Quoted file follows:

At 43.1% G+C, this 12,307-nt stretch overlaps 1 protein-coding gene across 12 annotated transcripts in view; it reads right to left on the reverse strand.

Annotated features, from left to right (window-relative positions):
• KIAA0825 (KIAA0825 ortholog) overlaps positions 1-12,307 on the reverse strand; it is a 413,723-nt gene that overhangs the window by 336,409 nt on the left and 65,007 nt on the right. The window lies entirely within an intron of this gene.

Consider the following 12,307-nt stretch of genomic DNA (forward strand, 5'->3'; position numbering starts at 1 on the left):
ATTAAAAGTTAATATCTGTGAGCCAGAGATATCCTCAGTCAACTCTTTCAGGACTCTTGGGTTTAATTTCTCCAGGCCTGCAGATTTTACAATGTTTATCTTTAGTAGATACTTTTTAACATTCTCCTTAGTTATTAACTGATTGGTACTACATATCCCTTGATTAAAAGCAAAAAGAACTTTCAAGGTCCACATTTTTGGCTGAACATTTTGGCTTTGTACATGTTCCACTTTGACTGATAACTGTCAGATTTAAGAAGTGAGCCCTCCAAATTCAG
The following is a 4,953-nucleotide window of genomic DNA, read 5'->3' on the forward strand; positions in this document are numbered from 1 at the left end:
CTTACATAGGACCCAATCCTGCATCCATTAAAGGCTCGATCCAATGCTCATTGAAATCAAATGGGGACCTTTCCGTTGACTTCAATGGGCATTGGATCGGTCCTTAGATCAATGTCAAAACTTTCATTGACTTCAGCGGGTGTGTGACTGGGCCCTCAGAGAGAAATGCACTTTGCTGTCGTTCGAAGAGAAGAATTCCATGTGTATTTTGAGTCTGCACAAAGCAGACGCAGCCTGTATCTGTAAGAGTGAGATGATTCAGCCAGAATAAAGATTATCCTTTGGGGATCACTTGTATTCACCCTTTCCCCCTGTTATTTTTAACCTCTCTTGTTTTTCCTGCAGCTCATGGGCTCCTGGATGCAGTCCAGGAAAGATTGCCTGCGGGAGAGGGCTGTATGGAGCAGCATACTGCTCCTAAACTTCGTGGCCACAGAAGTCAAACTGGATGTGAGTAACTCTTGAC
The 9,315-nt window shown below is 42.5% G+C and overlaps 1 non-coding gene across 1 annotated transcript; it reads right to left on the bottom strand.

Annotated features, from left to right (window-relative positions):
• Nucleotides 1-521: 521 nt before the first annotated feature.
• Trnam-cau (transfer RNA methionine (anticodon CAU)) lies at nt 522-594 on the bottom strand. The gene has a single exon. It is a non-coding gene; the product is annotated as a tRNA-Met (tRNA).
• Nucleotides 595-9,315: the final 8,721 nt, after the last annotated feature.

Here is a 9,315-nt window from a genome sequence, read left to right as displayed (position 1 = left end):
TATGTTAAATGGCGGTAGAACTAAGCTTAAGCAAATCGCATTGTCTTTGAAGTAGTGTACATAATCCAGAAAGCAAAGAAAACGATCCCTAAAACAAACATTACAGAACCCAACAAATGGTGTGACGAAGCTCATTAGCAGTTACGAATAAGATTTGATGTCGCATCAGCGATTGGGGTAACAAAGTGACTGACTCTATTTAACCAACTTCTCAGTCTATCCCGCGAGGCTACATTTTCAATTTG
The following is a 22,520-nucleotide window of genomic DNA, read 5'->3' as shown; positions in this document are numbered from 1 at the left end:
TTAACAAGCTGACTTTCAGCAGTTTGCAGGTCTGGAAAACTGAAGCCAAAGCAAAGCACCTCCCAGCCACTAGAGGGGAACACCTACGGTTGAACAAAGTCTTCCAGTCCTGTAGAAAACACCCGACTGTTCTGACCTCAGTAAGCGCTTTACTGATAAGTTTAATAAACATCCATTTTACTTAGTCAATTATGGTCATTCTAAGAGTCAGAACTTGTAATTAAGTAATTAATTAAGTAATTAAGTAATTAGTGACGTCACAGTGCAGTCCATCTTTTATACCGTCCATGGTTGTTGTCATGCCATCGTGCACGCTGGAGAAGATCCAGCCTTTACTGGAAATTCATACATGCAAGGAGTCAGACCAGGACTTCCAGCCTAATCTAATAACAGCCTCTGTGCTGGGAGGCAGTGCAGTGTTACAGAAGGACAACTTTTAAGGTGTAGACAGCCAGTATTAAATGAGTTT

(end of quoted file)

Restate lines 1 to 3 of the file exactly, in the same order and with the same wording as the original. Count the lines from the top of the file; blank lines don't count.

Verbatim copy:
At 43.1% G+C, this 12,307-nt stretch overlaps 1 protein-coding gene across 12 annotated transcripts in view; it reads right to left on the reverse strand.

Annotated features, from left to right (window-relative positions):
• KIAA0825 (KIAA0825 ortholog) overlaps positions 1-12,307 on the reverse strand; it is a 413,723-nt gene that overhangs the window by 336,409 nt on the left and 65,007 nt on the right. The window lies entirely within an intron of this gene.